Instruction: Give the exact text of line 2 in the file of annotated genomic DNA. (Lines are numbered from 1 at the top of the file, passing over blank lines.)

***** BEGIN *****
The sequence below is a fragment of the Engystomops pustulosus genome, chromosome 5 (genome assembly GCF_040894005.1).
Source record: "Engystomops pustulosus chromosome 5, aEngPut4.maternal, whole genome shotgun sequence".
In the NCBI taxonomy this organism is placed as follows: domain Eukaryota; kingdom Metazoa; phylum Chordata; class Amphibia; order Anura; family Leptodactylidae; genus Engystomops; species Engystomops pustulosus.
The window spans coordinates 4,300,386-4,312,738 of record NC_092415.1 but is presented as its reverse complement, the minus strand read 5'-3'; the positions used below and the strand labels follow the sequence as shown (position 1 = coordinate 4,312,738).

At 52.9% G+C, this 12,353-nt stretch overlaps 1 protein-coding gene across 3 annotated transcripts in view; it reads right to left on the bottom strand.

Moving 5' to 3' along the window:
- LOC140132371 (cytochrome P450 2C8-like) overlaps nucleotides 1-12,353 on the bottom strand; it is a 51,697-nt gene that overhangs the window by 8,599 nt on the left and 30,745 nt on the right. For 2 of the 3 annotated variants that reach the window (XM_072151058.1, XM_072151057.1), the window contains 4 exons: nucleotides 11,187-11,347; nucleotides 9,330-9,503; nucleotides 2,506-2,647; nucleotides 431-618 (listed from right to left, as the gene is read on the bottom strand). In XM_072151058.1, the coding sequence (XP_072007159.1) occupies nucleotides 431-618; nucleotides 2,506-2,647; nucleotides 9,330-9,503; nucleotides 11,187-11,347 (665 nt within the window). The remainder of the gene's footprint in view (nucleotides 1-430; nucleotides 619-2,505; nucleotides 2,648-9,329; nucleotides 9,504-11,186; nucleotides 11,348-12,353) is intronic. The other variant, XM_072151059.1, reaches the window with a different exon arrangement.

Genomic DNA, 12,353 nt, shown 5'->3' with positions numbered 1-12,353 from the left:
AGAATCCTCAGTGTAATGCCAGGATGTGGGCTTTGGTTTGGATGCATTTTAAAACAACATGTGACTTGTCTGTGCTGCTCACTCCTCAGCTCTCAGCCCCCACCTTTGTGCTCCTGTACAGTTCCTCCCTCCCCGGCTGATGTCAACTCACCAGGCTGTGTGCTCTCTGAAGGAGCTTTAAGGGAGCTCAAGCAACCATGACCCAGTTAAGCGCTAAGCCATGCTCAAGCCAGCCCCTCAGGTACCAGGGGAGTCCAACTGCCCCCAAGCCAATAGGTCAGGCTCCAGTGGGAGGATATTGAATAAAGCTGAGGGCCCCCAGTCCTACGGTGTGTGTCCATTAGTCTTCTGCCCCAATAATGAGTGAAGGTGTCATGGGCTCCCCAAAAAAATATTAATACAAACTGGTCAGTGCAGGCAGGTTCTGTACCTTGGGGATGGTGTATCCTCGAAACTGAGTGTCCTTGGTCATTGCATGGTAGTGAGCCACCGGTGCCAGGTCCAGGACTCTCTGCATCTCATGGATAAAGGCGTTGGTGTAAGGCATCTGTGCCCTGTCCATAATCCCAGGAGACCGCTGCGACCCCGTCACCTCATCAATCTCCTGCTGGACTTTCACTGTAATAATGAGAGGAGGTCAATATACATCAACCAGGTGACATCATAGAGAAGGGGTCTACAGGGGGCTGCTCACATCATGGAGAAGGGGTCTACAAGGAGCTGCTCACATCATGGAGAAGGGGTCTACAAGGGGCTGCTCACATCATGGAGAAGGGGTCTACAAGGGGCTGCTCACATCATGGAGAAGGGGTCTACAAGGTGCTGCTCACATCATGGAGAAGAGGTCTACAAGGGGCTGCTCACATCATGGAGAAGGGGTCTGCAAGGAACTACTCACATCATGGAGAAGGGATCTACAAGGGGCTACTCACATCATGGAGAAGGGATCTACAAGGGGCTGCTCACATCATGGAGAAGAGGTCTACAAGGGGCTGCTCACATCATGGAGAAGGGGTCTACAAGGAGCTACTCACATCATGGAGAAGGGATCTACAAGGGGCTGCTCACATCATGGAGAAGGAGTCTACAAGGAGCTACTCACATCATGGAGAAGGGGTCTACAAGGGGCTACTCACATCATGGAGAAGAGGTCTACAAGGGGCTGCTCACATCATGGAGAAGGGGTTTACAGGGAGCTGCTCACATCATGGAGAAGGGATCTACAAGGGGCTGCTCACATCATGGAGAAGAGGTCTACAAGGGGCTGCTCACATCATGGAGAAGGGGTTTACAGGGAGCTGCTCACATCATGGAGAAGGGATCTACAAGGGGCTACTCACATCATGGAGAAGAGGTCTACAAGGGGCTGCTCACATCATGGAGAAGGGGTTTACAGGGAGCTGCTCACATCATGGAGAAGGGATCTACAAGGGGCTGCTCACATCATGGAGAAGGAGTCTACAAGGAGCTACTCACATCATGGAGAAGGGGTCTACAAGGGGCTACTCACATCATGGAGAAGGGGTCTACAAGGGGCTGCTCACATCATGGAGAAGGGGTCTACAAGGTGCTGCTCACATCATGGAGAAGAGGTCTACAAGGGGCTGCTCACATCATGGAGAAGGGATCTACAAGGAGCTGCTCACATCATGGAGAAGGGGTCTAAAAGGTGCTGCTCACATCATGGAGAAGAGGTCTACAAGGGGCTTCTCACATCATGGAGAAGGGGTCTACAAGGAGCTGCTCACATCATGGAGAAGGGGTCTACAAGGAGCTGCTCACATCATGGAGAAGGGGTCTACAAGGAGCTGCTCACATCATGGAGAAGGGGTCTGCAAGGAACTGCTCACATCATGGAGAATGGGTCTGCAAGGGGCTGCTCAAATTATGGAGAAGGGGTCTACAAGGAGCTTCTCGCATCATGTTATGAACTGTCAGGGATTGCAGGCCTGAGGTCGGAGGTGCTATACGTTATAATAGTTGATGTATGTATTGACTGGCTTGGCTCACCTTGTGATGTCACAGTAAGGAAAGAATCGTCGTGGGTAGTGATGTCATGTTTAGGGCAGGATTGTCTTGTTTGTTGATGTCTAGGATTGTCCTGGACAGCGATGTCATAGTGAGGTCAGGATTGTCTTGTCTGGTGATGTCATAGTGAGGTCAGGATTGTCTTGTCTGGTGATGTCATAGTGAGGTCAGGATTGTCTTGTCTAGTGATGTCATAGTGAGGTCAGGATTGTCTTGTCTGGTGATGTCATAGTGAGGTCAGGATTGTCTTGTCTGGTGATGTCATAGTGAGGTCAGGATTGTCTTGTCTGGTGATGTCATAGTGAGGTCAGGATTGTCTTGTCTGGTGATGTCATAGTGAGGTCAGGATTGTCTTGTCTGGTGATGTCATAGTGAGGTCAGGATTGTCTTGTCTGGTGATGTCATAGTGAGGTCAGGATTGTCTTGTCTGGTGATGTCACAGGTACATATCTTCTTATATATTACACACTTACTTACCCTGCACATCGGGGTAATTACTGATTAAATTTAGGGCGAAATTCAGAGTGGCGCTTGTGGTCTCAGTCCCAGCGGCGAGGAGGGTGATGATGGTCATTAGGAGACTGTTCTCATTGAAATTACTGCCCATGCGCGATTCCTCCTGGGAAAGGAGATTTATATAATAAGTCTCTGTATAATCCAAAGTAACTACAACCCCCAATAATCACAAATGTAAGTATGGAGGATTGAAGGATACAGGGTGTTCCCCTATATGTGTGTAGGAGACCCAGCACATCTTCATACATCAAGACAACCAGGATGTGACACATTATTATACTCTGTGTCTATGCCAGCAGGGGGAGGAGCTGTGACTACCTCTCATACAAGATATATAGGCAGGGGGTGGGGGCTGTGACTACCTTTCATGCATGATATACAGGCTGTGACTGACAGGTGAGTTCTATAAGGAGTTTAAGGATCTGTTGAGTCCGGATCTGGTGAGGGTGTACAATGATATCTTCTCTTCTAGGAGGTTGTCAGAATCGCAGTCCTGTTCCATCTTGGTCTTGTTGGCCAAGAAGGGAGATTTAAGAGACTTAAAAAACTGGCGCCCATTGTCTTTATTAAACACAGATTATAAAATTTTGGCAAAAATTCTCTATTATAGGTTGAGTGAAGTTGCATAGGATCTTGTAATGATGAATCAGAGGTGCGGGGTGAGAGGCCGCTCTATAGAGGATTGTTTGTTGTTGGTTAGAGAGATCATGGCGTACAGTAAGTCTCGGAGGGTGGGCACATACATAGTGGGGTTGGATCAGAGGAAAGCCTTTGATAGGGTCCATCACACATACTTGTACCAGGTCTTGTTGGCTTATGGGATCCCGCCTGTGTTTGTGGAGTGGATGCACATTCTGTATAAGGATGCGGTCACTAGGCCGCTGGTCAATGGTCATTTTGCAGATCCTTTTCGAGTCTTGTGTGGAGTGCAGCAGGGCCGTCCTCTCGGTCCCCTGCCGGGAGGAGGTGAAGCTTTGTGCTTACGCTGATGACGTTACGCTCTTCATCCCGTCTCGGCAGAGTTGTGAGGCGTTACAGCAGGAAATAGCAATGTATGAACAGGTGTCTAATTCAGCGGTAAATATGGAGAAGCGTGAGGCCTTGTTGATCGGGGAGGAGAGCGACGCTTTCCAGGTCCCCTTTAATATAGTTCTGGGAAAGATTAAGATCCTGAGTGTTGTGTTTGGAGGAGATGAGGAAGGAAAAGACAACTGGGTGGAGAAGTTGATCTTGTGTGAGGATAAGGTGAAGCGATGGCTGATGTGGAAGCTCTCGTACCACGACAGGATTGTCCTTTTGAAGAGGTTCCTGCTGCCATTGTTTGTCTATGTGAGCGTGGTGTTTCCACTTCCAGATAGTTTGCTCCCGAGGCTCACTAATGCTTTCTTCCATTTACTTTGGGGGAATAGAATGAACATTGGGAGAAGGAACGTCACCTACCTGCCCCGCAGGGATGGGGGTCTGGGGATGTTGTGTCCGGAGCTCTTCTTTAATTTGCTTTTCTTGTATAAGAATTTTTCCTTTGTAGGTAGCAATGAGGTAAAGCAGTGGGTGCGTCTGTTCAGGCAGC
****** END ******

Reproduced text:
Source record: "Engystomops pustulosus chromosome 5, aEngPut4.maternal, whole genome shotgun sequence".